Karen Armstrong, Alfred A. Knopf (2014)
The fighting, killing and dying occurring around the world today (February 2015) in the name of religion makes Fields of Blood a poignant and relevant read for anyone who wants to begin to understand: “why?” There isn’t a better author for this particular topic than Karen Armstrong, a British writer, and religious historian, with a slew of books to her credit.
Fields of Blood is a very dense book, difficult and challenging for anyone with only a cursory understanding of the intersection between world history and the people of the book (the Christians and Jews) and Muslims. In other words, me.
Nearly every passage includes dates, names, locations and another battle. My eyes might glaze over if I had the hard copy in front of me, but I’ve been listening to the audible version narrated by the author on my daily walks. I’m finding it digestible, although I may listen a second time to try to pick up what I missed the first time around.
I want to understand why Daesh (aka ISIS) is trying to establish a caliphate, already the size of the United Kingdom, and butchering people in its path who refuse to submit to its interpretation of Islam.
I want to understand why Bibi Netanyahu and many Zionists insist that Israel must be a Jewish State, despite a poll in December 2014 that found 40% of Israelis think that’s a bad idea, not to mention how does a ‘Jewish’ state square with the ideal of a democratic state?
I want to understand why the United States government perpetrates some of the most outrageous and inhumane acts of torture against Muslims at Guantanamo Bay, using their faith against them to extract information.
Armstrong summarized her book in September 2014 in this article in the Guardian, which certainly does it more justice than my review.
As I listened to her narration, I wondered what my Muslim, Jewish and Christian friends would think of Armstrong’s conclusions. Although each religion began with a vision of a peaceful community based on egalitarianism and the Golden Rule, they each were shaped by the political, social and economic circumstances of the time, and by the human frailties of the religious leaders who committed aggressive and egregious acts of violence in the name of their faith.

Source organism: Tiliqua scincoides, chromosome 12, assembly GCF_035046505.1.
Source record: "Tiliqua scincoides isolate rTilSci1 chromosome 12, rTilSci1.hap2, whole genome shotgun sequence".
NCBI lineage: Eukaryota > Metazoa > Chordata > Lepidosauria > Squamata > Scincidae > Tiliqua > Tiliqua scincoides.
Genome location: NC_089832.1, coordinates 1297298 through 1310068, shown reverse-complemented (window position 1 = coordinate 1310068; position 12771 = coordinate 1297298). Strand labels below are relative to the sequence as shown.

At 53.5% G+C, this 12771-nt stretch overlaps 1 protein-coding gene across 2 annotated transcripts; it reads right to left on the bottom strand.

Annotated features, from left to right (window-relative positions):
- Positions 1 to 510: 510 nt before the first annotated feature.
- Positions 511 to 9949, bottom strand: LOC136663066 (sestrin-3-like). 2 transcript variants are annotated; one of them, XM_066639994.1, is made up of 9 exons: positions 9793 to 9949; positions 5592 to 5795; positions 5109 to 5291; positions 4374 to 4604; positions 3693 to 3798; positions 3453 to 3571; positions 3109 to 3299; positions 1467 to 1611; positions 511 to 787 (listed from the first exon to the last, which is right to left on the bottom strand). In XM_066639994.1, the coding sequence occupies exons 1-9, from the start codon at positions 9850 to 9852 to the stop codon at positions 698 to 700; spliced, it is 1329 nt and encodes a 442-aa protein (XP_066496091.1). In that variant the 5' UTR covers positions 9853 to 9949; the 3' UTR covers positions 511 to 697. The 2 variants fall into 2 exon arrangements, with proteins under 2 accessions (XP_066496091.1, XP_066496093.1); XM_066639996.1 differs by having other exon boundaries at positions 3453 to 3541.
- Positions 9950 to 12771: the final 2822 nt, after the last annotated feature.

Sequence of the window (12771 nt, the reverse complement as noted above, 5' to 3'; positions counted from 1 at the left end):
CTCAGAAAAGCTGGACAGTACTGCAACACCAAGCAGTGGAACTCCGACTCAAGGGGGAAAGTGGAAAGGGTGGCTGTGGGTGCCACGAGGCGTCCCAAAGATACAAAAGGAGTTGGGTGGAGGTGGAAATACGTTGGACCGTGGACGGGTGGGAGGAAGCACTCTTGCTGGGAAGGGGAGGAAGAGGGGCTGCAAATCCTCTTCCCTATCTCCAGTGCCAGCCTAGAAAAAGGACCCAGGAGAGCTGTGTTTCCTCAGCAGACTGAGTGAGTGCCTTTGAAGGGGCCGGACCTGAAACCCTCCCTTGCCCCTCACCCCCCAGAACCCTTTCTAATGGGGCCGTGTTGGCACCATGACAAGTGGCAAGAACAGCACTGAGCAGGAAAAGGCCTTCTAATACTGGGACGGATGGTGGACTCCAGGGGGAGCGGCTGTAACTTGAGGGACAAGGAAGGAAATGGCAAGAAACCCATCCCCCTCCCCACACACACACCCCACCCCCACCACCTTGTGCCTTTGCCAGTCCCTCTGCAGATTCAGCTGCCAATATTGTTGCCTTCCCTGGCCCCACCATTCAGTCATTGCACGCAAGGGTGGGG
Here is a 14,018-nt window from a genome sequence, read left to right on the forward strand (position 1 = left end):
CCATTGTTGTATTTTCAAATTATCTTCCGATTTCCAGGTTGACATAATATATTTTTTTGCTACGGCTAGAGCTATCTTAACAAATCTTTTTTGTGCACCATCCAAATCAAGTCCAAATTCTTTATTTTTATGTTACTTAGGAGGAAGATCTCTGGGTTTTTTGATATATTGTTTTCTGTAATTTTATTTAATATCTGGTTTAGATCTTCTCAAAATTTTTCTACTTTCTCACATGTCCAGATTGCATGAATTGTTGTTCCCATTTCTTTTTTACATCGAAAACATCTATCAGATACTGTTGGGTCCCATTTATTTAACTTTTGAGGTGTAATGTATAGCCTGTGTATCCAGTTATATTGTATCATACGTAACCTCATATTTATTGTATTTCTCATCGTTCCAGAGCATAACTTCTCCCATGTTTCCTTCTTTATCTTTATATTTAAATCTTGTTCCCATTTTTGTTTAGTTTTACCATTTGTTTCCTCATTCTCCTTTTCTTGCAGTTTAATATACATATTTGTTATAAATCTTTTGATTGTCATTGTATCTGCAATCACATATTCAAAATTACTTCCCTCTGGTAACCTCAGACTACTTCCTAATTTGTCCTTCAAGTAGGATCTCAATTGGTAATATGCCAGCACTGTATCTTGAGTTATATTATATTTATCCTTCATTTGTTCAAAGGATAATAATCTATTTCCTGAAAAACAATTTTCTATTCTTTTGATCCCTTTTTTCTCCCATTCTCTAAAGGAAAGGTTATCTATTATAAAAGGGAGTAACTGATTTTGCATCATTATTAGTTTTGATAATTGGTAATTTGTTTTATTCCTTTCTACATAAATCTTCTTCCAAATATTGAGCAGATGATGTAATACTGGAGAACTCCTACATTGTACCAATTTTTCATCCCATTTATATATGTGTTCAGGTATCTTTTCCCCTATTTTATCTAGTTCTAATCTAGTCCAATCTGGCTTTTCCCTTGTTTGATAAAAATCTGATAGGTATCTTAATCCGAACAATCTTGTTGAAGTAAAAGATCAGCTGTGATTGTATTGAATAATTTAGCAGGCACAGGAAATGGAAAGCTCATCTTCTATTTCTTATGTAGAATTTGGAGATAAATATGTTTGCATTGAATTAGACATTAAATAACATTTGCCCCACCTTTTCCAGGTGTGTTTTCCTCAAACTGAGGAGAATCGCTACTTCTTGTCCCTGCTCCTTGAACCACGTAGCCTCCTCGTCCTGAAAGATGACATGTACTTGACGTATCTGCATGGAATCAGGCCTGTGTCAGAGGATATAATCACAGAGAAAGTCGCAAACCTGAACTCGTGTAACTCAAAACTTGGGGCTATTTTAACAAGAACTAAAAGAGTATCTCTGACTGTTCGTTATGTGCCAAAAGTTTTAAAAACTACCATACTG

Armstrong has a talent for sharing historical facts from several different perspectives, not just from the victor’s. This marks her as a worthy and credible historian in my view. At one point she notes, “Victors are never blamed for their crimes.”
“War has been aptly described as a psychosis caused by an inability to see relationships,” says Armstrong.
In the end, this sums up the take-away message from Fields of Blood for me. No matter which religious tradition, or which humans were interpreting God-Allah-Yahweh’s directive at a particular time in history, their failure to see and appreciate their relationship with all of God’s creatures, inevitably led to violence. It was true in 624 at the Battle of Badr when Muhammad and his followers successfully attacked an important Meccan caravan. It was true in 1099 when the Christian Crusaders captured Jerusalem and slaughtered thousands of Jews and Muslims. It was true in 1947-1948 when the Zionists forcefully drove the Palestinians from their homes, slaughtering many in what is commonly referred to as the Nakba.
I was first introduced to Karen Armstrong in 2008 when she gave a TEDTalk about Compassion. She is asking all of us to establish the Golden Rule as the central global religious doctrine. Her Charter for Compassion is her passionate affair to restore our ability to see relationships. Check out the Charter for Compassion website here.
When I was in Gaza (2012-2013) people would often ask me which religious faith I followed. I told them I was raised as a Christian, I had family members who are Jews, and I know many Muslims, but I don’t follow any particular faith. Instead, I strive to live my life by one simple rule. “What is that?” they inevitably asked. I want to follow the Golden Rule. That is my faith, and that is the only direction I need.